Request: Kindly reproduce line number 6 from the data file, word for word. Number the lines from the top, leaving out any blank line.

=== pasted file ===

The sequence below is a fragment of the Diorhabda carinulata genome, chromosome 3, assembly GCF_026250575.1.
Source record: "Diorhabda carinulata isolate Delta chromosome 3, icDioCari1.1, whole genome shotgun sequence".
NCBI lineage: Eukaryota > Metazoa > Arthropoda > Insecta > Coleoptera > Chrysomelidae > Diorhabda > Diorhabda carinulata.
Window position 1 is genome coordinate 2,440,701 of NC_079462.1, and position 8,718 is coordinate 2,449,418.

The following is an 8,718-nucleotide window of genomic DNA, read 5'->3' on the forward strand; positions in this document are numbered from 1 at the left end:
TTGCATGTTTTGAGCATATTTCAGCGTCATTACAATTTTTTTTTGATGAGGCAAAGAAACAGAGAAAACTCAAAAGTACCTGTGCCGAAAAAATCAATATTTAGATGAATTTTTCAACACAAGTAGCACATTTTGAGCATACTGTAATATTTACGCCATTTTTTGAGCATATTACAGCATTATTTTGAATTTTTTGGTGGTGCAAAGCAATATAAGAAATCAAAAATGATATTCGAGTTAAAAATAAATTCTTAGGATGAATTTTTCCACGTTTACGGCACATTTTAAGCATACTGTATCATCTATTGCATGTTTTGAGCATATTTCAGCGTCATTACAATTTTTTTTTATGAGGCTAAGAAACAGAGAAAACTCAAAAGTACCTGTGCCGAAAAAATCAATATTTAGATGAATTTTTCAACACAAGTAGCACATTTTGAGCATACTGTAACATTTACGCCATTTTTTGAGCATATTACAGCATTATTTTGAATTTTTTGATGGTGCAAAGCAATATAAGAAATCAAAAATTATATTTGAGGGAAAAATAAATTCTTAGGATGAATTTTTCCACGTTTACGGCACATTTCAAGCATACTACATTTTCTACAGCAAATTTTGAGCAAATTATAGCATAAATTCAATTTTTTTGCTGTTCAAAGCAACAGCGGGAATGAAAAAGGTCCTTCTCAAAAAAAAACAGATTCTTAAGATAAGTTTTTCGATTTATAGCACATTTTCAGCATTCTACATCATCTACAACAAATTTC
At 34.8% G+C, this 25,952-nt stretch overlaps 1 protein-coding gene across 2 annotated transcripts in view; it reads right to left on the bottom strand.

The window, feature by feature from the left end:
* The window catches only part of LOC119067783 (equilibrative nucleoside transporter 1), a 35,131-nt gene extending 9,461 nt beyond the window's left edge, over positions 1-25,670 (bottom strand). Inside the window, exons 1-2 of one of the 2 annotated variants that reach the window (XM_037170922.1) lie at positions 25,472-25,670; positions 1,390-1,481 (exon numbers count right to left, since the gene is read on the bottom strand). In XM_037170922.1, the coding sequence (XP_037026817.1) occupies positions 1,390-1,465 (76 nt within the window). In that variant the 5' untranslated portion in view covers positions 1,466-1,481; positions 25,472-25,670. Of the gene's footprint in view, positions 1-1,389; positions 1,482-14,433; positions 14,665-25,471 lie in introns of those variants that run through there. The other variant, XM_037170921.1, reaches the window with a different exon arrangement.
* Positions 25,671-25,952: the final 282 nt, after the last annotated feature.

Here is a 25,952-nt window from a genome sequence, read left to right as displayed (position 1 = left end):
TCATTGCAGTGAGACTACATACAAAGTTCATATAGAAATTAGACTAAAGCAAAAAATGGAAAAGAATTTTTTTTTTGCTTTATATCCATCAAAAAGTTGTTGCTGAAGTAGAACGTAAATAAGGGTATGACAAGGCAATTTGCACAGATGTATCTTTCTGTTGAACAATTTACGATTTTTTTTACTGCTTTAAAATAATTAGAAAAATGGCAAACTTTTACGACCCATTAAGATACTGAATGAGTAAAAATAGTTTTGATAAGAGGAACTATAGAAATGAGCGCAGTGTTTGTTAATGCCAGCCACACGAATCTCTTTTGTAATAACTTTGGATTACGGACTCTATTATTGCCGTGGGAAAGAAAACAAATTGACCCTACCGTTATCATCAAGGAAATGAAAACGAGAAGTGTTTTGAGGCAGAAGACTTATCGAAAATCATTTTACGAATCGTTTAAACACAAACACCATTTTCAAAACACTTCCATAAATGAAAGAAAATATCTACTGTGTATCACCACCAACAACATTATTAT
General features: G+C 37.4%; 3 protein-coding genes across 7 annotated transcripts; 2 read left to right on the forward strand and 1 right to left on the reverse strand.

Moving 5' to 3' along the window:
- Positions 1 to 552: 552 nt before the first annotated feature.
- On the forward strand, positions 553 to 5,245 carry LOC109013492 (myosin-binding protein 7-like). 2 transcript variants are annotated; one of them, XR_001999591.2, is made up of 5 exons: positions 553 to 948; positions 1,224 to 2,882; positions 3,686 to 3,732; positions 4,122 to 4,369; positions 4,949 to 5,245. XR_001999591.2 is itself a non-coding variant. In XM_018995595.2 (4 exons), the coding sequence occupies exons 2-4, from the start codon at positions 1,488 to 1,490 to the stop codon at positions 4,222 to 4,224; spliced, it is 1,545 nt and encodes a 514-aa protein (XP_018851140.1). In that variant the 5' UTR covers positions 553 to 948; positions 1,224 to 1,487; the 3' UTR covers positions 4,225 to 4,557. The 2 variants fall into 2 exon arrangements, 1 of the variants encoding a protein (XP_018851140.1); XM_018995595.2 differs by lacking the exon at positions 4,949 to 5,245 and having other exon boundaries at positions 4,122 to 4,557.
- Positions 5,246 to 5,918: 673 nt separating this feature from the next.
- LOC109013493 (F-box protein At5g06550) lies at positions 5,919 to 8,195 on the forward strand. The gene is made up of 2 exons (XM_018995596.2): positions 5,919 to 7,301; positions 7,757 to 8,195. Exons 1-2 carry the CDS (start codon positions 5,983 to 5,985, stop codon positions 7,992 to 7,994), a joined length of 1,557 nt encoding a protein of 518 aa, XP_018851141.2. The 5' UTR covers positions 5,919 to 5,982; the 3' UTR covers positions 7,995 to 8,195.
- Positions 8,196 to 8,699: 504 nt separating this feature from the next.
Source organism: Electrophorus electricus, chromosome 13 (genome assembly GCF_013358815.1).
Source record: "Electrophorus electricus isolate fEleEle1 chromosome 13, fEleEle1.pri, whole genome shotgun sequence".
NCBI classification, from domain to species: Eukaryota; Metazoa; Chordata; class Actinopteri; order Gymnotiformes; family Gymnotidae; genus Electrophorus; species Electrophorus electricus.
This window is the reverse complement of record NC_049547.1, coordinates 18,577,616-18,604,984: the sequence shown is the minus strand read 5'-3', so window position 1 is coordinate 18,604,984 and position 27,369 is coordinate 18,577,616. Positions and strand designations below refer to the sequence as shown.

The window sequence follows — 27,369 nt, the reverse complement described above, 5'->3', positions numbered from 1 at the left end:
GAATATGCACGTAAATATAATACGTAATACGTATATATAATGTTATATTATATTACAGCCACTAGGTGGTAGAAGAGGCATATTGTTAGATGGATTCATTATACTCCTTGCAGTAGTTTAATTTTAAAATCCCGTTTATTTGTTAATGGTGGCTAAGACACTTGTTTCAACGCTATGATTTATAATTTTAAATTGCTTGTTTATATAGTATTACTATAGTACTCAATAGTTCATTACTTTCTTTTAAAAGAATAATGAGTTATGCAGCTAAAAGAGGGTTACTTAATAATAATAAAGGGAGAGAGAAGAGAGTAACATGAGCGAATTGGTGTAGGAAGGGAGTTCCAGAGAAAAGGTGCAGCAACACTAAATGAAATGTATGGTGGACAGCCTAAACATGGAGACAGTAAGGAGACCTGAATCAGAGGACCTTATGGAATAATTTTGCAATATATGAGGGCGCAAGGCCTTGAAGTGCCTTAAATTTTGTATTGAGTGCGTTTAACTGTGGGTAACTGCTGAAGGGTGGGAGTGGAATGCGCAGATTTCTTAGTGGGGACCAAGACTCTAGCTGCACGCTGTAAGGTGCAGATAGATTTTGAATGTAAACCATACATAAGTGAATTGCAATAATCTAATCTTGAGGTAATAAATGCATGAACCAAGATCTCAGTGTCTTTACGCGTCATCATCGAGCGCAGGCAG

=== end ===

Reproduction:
TTGCATGTTTTGAGCATATTTCAGCGTCATTACAATTTTTTTTTGATGAGGCAAAGAAACAGAGAAAACTCAAAAGTACCTGTGCCGAAAAAATCAATATTTAGATGAATTTTTCAACACAAGTAGCACATTTTGAGCATACTGTAATATTTACGCCATTTTTTGAGCATATTACAGCATTATTTTGAATTTTTTGGTGGTGCAAAGCAATATAAGAAATCAAAAATGATATTCGAGTTAAAAATAAATTCTTAGGATGAATTTTTCCACGTTTACGGCACATTTTAAGCATACTGTATCATCTATTGCATGTTTTGAGCATATTTCAGCGTCATTACAATTTTTTTTTATGAGGCTAAGAAACAGAGAAAACTCAAAAGTACCTGTGCCGAAAAAATCAATATTTAGATGAATTTTTCAACACAAGTAGCACATTTTGAGCATACTGTAACATTTACGCCATTTTTTGAGCATATTACAGCATTATTTTGAATTTTTTGATGGTGCAAAGCAATATAAGAAATCAAAAATTATATTTGAGGGAAAAATAAATTCTTAGGATGAATTTTTCCACGTTTACGGCACATTTCAAGCATACTACATTTTCTACAGCAAATTTTGAGCAAATTATAGCATAAATTCAATTTTTTTGCTGTTCAAAGCAACAGCGGGAATGAAAAAGGTCCTTCTCAAAAAAAAACAGATTCTTAAGATAAGTTTTTCGATTTATAGCACATTTTCAGCATTCTACATCATCTACAACAAATTTC